There is no order, so you just go at your own pace and start where you want.

Docent tours of the Borghese museum

Alternatively, you may book a guided tour of the Galleria Borghese with one of their docents, for 6.50€ per person. You must book this when you book your tickets.

You have the choice of a docent who speaks English or Italian, and sometimes (but not always) several other languages are also available, including French, Spanish and German.

Taking a guided tour of the Galleria Borgese

You may also opt for a guided tour of the museum.

There are several options for guided tours, including a having an art historian, a family-friendly tour, and a tour that also covers more of the park and the top of the Spanish Steps. 

Click here to view a selection of guided tours of the Galleria Borghese.

Top tips for maximizing your visit to the museum

  1. They say to arrive 30 minutes prior to your entry time. But actually, you should get there 45 minutes before-hand. Consider that everyone is told they need to arrive half hour prior to their entry time. So it will be crowded right then. And you have things to do before you enter: pick up your tickets, check any items you are carrying, possibly arrange an audio or docent tour, have a coffee, use the restroom etc. So give yourself that extra time. Because at the end of your 2-hour visiting time slot, you will be OUT of the museum.
  2. You will need to check anything you are carrying (purses, cameras, backpacks, camera cases, umbrellas but NOT coats or jackets.) This is free but there is always a line, although it moves pretty fast. Even really small bags need to be checked. A large camera case needs to be checked, but it's ok to go in with a camera around your neck. Don't worry, they will give you a little plastic baggy to put some change and your phone in. The ticket office and bag check is located outside of the main building, just to the left as you face it.
  3. Speaking of cameras - the website says no photos are allowed, but on a recent visit, everyone, including yours truly, was snapping away, with SLR cameras and phones alike. I didn't see any "no pictures" signs anywhere, and although there are plenty of museum guards, nobody said anything to the people taking pictures. I think a good rule of thumb is no flash.
  4. If you go at 17:00, you will finish at 19:00, and this is also the exact time they close the gift shop. So if you go at the end of the day, and think you might want to purchase anything in the gift shop, take time to visit the shop before your appointment, or try to leave some time at the end of your appointment, say 18:50, to get to the shop.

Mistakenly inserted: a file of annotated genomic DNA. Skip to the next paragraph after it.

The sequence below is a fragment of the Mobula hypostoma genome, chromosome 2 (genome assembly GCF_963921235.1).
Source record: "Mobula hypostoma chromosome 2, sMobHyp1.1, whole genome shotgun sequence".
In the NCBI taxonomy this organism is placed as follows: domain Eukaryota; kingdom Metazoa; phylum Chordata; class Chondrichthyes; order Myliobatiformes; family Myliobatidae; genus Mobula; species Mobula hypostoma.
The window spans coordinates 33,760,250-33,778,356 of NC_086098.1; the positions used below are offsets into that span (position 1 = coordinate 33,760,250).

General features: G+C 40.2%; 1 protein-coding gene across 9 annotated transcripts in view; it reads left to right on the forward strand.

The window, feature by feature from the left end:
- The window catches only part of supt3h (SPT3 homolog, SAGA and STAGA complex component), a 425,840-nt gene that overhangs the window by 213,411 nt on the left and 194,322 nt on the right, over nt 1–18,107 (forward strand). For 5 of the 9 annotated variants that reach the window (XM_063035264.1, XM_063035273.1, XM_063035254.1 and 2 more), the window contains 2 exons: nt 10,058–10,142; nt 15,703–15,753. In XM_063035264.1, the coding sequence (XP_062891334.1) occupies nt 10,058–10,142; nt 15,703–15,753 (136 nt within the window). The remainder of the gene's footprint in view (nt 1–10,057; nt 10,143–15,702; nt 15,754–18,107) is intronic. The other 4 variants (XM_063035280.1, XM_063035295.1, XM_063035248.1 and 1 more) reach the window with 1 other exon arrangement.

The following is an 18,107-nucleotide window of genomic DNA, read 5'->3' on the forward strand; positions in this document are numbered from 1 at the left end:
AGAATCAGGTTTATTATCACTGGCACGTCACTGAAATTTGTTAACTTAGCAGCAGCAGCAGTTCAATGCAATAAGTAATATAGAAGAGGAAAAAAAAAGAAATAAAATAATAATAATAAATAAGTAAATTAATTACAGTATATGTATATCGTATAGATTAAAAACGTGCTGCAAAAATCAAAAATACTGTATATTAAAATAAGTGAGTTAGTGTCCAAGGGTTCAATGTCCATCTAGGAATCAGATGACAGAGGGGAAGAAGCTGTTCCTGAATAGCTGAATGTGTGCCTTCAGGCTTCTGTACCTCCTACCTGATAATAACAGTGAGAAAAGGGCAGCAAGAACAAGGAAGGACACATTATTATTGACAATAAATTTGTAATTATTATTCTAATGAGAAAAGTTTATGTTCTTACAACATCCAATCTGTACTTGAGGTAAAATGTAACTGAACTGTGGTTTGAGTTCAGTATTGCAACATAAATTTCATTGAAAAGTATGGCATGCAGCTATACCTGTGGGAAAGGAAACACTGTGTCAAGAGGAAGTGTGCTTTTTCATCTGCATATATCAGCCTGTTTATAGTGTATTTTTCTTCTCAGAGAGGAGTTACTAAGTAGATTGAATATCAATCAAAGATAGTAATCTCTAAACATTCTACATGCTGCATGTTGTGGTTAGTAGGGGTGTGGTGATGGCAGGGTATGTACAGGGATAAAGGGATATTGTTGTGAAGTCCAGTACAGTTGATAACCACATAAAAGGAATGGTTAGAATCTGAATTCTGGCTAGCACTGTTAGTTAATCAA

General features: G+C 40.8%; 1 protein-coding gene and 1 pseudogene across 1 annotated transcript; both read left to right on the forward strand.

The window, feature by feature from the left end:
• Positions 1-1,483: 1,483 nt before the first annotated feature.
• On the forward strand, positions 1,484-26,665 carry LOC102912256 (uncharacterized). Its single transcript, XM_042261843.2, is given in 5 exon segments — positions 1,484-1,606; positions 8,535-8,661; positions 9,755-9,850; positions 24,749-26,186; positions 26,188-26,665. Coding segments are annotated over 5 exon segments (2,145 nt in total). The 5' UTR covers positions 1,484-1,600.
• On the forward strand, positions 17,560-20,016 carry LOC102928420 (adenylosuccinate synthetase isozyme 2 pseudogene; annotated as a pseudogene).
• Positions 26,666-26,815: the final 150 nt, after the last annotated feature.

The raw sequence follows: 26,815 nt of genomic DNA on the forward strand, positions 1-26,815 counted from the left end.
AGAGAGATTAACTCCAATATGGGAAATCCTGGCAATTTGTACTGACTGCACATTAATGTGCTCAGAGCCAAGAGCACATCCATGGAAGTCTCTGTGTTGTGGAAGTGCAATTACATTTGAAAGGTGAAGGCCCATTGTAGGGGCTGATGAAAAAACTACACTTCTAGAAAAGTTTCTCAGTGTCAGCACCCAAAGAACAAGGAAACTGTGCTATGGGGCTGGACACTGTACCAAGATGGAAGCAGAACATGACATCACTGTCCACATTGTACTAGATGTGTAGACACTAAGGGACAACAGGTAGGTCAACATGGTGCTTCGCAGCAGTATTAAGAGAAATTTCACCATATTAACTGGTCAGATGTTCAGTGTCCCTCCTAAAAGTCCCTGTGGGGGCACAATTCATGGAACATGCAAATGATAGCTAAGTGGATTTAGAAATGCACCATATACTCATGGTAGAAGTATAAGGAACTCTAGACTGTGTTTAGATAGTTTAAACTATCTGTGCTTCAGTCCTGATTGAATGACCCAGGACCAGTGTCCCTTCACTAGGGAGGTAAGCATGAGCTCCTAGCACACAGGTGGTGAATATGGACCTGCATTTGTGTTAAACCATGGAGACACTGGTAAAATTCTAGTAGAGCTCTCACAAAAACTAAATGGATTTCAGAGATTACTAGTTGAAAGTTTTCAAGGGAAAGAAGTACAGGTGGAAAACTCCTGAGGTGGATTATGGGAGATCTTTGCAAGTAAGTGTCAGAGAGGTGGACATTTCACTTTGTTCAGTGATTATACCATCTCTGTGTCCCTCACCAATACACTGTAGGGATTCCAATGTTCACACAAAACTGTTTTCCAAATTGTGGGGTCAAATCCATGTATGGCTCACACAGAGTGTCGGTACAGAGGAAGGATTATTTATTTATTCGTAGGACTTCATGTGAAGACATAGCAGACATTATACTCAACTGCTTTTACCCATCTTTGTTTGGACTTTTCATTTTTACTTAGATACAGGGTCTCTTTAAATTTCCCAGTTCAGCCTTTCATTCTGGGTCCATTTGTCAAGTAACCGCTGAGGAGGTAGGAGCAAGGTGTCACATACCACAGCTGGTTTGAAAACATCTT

5. They only allow 90 people at once into the paintings galleries on the top floor, and in theory only for 30 minutes max. I recommend that when you arrive at the museum and are downstairs getting your tickets, checking your bags etc, that you STAY there, and go to the entrance in the way back, and go up on the top floor to begin your visit. In this way, you will start first in the paintings galleries, ensuring you will be able to visit them at a leisurely pace. Then, you can go down to the main floor when the other crowds are moving up to the paintings galleries.
  6. The museum will be nearly empty about a half hour before your time slot is up. Even though I personally take every minute I can get in this museum, for a lot of people, it seems 60-90 minutes can be enough. So in the last half hour of your visit, you can go back and have virtually any room or piece of art to yourself.

Wondering where to have breakfast, lunch or dinner before or after your Borghese museum visit?

There is a lovely bio-cafe inside the museum called Vivi Bistrot. (They also have locations at Piazza Navona and on the 6th floor of the Rinascente department store in the center of Rome.)

Besides the cafe inside the Galleria Borghese, here are two of my favorite spots to eat nearby:

Outdoor dining at Pic Nic - That's Amir

outdoor dining in Borghese ParkPic-Nic That's Amir, a lovely place to eat or drink near the Borghese Museum

This cute outdoor cafe is on Piazzale delle Canestre inside the park. It's about a 10-minute walk from the museum.

It's actually really good food, including the pasta and pizza! 

where to eat outdoors in borghese parkSpinach and ricotta filled ravioli at Pic Nic That's Amir near the Borghese Gallery

It's also nice to sit outside and have little birds come join us.

bird borghese gardensLove eating lunch when little songbirds come hang out by you!

Pizzeria San Marco

Not far from the museum (maybe a 10-15 minute walk) you will find one of our favorite pizzerias, Pizzeria San Marco. You can eat inside or out, and have just about anything from pizza to salads to pasta to fish.

pizzeria san marco, where to ear near galleria borgheseSpaghetti and clams with bottarga at Pizzeria San Marco, my go-to place to eat near the Galleria Borghese

They have also recently opened a Japanese sushi place just next door. I haven't tried it yet but if you are in the mood for sushi, this could be a good spot.

Via Sardegna, 38/g. Open daily from 10am - 1am. Phone: 06 4282 4893. Reservations suggested.